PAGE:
Bolverk knew this sensation. It seared and held on tight, digging as deeply as it could, and he roared in unexpected pain.
The little arrow wasn’t so buried in his shoulder after all; Bolverk sat upright and nearly dislodged it from its place. He shrugged the thin frost off his bare arms, covering them in his bearskin cloak and growled, expecting a fight.
Finding a girl.
Her feet were solid in the deep snow, and her face showed no signs of intimidation. A bear would retaliate against the attack, Bolverk knew, but her bow faced the ground and she made no further effort to draw. In this ice-quiet place, sounds muffled by peaceful snow, Bolverk was at a loss for how to respond. He grasped the arrow, tearing it out of his skin.
“Your arrows are weak.”
“My aim is worse,” she said back, rigid as any tree in the clearing. “I’m not cut out for hunting. Thought I’d give it a try.”
“A bear,” his unused voice growled, “would have eaten you.”
“No,” she stated, “but it’s unlikely I would be eating bear. Hopefully there are other creatures to hunt in the forest that I am more accustomed to.”
She wasn’t as young as she seemed, with her hair tucked back with ribbon and her arms wrapped in thick leathers. The girl, though a woman after all, shrugged at him. “You’re not a bear.”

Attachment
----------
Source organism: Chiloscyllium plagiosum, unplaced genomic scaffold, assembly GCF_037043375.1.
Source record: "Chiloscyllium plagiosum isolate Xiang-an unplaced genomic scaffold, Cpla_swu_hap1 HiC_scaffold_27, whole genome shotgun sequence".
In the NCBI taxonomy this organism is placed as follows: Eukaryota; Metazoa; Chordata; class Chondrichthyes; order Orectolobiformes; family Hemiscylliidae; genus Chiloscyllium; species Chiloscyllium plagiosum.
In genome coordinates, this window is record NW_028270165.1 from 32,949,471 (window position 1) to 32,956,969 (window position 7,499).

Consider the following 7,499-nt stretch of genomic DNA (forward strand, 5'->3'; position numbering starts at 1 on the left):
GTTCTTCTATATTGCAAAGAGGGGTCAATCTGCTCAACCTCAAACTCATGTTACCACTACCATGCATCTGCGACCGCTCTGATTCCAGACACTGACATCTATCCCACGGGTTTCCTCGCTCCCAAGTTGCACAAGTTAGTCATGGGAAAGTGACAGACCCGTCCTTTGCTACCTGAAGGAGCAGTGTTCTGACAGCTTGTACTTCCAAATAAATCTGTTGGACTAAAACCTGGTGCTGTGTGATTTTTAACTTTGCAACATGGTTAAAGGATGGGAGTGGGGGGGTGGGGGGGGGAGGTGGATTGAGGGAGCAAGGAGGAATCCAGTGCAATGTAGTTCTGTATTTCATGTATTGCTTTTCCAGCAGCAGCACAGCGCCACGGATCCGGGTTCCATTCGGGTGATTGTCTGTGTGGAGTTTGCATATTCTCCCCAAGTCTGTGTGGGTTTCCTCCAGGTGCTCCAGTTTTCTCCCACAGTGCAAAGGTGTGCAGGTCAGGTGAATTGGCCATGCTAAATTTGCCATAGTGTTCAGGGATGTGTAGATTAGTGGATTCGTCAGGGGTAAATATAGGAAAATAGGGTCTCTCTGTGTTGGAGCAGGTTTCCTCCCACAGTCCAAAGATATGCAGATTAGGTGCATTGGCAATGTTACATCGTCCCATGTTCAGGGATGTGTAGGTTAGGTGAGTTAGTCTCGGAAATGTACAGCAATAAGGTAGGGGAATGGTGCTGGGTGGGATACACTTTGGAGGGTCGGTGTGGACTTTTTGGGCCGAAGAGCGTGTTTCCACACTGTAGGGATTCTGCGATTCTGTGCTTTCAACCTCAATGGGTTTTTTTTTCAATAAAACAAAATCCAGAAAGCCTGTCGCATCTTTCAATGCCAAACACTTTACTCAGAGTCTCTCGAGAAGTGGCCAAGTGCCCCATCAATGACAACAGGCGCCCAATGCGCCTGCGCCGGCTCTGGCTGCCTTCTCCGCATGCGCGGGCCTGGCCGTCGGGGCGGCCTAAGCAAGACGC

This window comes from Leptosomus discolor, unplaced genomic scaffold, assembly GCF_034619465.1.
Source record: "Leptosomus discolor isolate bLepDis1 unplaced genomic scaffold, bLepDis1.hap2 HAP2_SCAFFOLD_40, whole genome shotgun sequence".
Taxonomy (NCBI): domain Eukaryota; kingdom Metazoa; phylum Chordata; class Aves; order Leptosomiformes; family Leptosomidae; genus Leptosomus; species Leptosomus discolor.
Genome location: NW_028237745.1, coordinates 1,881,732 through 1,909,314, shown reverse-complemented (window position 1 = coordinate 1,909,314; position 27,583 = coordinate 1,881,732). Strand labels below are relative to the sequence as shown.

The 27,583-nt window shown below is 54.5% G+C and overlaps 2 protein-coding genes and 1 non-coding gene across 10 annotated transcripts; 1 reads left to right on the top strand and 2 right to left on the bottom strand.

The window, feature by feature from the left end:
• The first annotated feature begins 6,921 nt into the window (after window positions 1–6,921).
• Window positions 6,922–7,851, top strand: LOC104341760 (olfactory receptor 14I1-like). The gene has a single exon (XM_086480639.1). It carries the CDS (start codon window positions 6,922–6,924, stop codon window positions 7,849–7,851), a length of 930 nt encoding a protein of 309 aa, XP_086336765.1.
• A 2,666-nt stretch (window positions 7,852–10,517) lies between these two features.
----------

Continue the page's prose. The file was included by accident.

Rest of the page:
“You know so little, girl. I’m more bear than varl. And you’re no hunter. A tiny human has no hope of hunting either.”
“Clearly.” Her gaze dropped to the pack slung across her shoulder and rustled around to withdraw out a tautly-wrapped handful. She tossed it to his feet; neither of them flinched. “Salve and a cloth bandage. It helps.”
“Why would I need that?”
“I might have shot you in the shoulder just now, if you’ve forgotten.” She closed her bag and shouldered her bow. Unafraid–like a smile on a stone wall.
Bolverk glowered, stepping forward and covering her in his shadow. He kicked the leather package past her and growled, “Are you trying to tame a bear?”
“Are you trying to threaten a woman?”
Snow filled the silence.
“I’m due to tend my family, chores await.” She turned away, “I’ll shoot no more bears.”
Bolverk watched her cut a path through the gentle snow, making the only sound for miles. She knew her way around the forest, even if she couldn’t tell the difference between a bear and a berserk.
Not his problem.
He tucked the leathery gift under his bearskin cloak and lurched further into the woods, feeling the icy wind on his bare chest and in the hole of his shoulder. Using civilized goods went against the nature of his rite and of this journey, but damned if he’d be taken down by the wayward arrows of a girl.